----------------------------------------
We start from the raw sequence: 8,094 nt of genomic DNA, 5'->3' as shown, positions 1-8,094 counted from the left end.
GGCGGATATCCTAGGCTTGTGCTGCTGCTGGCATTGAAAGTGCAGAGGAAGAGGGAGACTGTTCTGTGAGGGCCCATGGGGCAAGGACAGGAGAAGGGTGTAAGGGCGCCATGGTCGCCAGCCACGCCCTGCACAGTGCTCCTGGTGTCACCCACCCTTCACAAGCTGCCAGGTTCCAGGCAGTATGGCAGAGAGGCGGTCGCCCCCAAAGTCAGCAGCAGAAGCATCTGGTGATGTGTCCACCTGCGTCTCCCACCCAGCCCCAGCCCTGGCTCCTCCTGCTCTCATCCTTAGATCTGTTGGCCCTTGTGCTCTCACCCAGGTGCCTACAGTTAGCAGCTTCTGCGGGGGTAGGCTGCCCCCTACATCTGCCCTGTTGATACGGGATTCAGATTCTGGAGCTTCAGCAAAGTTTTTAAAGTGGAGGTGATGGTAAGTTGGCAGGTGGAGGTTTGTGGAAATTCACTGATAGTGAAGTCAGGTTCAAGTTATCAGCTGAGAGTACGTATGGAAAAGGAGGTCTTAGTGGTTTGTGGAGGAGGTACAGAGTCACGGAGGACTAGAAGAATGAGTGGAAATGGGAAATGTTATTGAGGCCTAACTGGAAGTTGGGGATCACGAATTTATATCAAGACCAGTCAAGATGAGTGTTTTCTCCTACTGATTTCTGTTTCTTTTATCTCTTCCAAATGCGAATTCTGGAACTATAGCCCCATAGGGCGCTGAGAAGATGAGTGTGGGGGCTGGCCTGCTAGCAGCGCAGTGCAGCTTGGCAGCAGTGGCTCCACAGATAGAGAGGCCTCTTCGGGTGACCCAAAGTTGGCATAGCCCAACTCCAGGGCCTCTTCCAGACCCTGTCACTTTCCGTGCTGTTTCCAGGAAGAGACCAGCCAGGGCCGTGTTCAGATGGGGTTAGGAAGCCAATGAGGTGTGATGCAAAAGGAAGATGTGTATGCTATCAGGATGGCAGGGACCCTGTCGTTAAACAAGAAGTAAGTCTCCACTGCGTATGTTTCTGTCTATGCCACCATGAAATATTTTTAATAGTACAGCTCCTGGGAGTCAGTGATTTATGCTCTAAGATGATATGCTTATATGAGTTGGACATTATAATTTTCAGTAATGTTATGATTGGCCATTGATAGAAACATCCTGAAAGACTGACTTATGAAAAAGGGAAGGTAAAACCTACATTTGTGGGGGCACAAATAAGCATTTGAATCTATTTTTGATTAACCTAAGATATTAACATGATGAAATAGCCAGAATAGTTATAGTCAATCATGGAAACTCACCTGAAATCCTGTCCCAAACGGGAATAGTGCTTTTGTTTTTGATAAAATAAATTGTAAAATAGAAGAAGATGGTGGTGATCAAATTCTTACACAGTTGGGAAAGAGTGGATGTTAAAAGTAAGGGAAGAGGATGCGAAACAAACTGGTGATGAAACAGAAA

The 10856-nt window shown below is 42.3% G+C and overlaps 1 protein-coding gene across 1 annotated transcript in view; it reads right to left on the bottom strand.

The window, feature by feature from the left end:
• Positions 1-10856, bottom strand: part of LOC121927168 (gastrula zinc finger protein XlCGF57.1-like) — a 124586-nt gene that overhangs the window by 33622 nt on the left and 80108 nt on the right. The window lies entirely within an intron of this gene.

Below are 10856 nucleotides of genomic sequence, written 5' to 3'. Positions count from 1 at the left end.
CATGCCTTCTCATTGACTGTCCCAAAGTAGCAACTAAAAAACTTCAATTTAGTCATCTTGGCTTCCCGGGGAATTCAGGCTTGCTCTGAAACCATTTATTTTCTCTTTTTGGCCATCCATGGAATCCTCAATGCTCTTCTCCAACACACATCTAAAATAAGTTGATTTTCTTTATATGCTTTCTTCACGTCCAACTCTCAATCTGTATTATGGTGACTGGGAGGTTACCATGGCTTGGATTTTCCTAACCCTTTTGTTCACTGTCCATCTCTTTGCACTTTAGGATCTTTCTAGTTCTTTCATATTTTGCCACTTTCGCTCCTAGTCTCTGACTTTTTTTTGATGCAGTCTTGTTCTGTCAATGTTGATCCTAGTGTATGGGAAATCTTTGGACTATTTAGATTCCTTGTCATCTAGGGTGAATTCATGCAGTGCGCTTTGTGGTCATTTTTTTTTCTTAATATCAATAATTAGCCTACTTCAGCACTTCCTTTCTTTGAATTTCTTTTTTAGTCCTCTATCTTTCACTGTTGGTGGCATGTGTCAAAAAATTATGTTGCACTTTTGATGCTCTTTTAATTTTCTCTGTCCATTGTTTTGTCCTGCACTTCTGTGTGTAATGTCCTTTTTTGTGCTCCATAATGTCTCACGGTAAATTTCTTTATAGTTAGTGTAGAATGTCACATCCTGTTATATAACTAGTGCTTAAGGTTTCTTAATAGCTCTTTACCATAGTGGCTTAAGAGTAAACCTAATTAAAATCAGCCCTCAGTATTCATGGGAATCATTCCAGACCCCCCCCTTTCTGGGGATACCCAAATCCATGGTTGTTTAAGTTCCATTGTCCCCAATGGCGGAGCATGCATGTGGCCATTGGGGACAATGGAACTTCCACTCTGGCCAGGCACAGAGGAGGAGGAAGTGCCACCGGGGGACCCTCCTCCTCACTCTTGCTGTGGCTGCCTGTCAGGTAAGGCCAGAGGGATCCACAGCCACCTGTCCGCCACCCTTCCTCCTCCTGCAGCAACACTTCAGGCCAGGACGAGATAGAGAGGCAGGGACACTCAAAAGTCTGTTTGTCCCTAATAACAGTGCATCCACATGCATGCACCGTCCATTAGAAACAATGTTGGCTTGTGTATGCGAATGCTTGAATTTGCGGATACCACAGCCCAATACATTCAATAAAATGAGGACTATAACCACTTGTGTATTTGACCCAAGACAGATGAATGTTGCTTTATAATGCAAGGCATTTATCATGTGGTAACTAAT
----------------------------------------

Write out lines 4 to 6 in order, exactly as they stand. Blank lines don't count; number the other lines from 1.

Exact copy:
The window, feature by feature from the left end:
• Positions 1-10856, bottom strand: part of LOC121927168 (gastrula zinc finger protein XlCGF57.1-like) — a 124586-nt gene that overhangs the window by 33622 nt on the left and 80108 nt on the right. The window lies entirely within an intron of this gene.

Below are 10856 nucleotides of genomic sequence, written 5' to 3'. Positions count from 1 at the left end.